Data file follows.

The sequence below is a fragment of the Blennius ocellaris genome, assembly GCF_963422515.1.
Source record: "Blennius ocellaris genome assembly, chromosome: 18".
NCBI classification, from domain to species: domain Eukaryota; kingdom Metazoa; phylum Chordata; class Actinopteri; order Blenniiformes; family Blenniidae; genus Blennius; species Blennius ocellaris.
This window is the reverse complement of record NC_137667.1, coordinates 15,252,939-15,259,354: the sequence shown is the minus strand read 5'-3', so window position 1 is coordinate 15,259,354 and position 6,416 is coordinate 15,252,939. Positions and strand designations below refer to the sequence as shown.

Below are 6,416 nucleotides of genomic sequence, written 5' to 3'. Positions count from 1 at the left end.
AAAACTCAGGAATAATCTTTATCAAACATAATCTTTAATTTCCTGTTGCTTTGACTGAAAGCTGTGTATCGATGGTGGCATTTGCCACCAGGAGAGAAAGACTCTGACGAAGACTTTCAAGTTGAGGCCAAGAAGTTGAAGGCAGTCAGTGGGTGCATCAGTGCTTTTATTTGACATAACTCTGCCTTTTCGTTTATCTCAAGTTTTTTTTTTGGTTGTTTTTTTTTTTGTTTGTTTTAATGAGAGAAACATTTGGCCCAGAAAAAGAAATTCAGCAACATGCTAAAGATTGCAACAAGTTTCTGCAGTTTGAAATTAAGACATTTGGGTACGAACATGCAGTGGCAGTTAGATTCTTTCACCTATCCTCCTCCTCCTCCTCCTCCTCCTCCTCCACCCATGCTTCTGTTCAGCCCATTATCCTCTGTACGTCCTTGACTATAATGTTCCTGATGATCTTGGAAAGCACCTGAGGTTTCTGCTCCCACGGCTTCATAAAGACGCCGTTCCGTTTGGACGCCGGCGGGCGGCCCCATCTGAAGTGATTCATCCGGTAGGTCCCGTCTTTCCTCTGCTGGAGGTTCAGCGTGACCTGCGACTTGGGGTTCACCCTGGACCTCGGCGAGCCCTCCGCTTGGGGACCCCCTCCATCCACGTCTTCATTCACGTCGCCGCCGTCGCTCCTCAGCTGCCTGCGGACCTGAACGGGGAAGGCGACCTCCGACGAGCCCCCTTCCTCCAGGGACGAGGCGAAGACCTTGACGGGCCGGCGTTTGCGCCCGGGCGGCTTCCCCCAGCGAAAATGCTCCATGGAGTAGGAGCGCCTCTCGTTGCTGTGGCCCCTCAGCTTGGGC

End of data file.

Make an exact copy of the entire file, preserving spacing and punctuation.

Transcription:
The sequence below is a fragment of the Blennius ocellaris genome, assembly GCF_963422515.1.
Source record: "Blennius ocellaris genome assembly, chromosome: 18".
NCBI classification, from domain to species: domain Eukaryota; kingdom Metazoa; phylum Chordata; class Actinopteri; order Blenniiformes; family Blenniidae; genus Blennius; species Blennius ocellaris.
This window is the reverse complement of record NC_137667.1, coordinates 15,252,939-15,259,354: the sequence shown is the minus strand read 5'-3', so window position 1 is coordinate 15,259,354 and position 6,416 is coordinate 15,252,939. Positions and strand designations below refer to the sequence as shown.

Below are 6,416 nucleotides of genomic sequence, written 5' to 3'. Positions count from 1 at the left end.
AAAACTCAGGAATAATCTTTATCAAACATAATCTTTAATTTCCTGTTGCTTTGACTGAAAGCTGTGTATCGATGGTGGCATTTGCCACCAGGAGAGAAAGACTCTGACGAAGACTTTCAAGTTGAGGCCAAGAAGTTGAAGGCAGTCAGTGGGTGCATCAGTGCTTTTATTTGACATAACTCTGCCTTTTCGTTTATCTCAAGTTTTTTTTTTGGTTGTTTTTTTTTTTGTTTGTTTTAATGAGAGAAACATTTGGCCCAGAAAAAGAAATTCAGCAACATGCTAAAGATTGCAACAAGTTTCTGCAGTTTGAAATTAAGACATTTGGGTACGAACATGCAGTGGCAGTTAGATTCTTTCACCTATCCTCCTCCTCCTCCTCCTCCTCCTCCTCCACCCATGCTTCTGTTCAGCCCATTATCCTCTGTACGTCCTTGACTATAATGTTCCTGATGATCTTGGAAAGCACCTGAGGTTTCTGCTCCCACGGCTTCATAAAGACGCCGTTCCGTTTGGACGCCGGCGGGCGGCCCCATCTGAAGTGATTCATCCGGTAGGTCCCGTCTTTCCTCTGCTGGAGGTTCAGCGTGACCTGCGACTTGGGGTTCACCCTGGACCTCGGCGAGCCCTCCGCTTGGGGACCCCCTCCATCCACGTCTTCATTCACGTCGCCGCCGTCGCTCCTCAGCTGCCTGCGGACCTGAACGGGGAAGGCGACCTCCGACGAGCCCCCTTCCTCCAGGGACGAGGCGAAGACCTTGACGGGCCGGCGTTTGCGCCCGGGCGGCTTCCCCCAGCGAAAATGCTCCATGGAGTAGGAGCGCCTCTCGTTGCTGTGGCCCCTCAGCTTGGGC